In the last couple months we’ve seen PC manufacturer Psystar offer Mac OS X Leopard with their PC. Apple has sued due to the fact they are not installing on Apple-labeled-hardware. So will DiscCloud have any better chance by taking the OS off the machine?
DiscCloud is an appliance that houses the Leopard virtualization software. The appliance runs a Virtual Machine using VMWare Server. You will be able to run Leopard on any x86 system.
The company says their process is 100% Apple license compliant. You don’t even need to buy their appliance – All you need is the client application and a VMWare Server. Once installed the company says you will be able to set up a Mac work group in only 5 minutes.
This is an interesting idea and could bring Apple one step closer to being a competitor in the office. However, it could also mean a drop ain expensive $2500 Power Macs. There have been other ways to make a virtual Mac. PearPC was able to emulate a G3, however that would mean you could only run 10.4 at slow speed. It would be good for simple process only.
DiscCloud.ning.com has step by step installation instructions. It also has Demos you can install and test.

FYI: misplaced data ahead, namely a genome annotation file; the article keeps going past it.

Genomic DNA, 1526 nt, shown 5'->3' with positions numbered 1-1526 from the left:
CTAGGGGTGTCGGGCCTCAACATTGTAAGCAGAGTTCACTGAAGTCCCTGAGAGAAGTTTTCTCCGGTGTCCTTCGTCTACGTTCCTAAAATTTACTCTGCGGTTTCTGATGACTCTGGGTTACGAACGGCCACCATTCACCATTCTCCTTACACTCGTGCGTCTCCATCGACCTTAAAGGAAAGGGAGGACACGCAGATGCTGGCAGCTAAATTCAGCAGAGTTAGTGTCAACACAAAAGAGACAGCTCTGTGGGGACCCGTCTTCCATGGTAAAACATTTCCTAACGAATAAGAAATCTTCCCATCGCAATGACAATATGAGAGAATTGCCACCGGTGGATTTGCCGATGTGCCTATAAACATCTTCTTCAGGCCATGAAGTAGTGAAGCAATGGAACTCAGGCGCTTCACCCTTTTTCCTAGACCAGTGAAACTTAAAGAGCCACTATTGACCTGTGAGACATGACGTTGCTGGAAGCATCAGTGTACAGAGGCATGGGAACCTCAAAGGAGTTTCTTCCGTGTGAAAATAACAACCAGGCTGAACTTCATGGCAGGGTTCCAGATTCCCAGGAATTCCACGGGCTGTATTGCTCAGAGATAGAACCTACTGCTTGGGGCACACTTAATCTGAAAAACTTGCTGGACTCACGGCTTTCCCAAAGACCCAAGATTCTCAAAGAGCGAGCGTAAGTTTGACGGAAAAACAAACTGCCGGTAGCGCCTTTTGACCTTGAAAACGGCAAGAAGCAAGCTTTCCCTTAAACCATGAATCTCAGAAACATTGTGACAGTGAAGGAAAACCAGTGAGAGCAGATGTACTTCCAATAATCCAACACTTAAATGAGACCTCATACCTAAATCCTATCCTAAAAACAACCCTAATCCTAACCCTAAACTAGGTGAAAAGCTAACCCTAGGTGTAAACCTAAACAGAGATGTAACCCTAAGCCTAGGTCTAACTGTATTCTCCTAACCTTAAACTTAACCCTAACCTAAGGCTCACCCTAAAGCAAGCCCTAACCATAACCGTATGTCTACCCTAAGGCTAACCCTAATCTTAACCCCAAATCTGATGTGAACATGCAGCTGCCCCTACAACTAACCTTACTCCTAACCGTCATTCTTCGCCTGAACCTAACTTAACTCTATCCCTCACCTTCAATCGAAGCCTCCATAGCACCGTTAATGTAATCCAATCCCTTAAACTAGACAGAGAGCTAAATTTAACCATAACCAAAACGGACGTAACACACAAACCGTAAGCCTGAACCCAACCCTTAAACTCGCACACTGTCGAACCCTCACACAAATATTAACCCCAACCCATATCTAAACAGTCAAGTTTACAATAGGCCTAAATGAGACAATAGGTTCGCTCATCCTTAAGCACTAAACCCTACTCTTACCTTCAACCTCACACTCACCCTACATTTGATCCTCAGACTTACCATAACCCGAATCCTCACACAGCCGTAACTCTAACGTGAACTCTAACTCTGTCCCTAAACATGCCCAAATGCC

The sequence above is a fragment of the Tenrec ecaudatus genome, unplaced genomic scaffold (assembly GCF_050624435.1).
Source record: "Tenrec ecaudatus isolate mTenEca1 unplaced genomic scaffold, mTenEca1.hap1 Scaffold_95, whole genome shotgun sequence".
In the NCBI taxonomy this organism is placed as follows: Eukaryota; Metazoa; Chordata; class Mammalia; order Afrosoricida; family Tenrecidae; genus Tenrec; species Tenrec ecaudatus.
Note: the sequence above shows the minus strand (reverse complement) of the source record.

I am not sure how DiscCloud can claim 100% license compliance. The only EULA Apple has for Leopard says you cannot run Apple Software on any non-Apple-labeled computer. It also says you may not make the Apple Software available over a network where is could be used by multiple computers at the same time. The Mac OS X Server has an option to allow virtualization, but once again, Server must be on an Apple labeled computer.
Whether it’s true or not, one thing is for sure – there are companies really trying to get Apple to the masses. On machine or in Cloud: It doesn’t matter. People want the alternative.
It really also regurgitates the question: Should Apple lift their license requirement of “Apple-labeled” machines? Apple doesn’t need to support non-Apple-labeled machines and they can control small companies wanting to install and sell Apple software by adding something in the EULA stating they can control businesses who create software or processes that allow users to install and run OS X on any x86 machine. Basically, businesses would have to be licensed to sell their wares with Apple software on it.
Of course history tells us that Apple has tried to work with other companies and decided to pull any affiliation. They have been stingy with their hardware and software. There are some who agree with the decision – they can support it better if they control it better.
If DiscCloud is compliant like they say, we can definitely see a change in corporate computing. However, I would guess this software might not be compliant simply because you don’t need Apple hardware to install or run. It does tell Apple once again that people are demanding their product in the office and in the home. The best way to do that legally? Go buy an Apple Mac.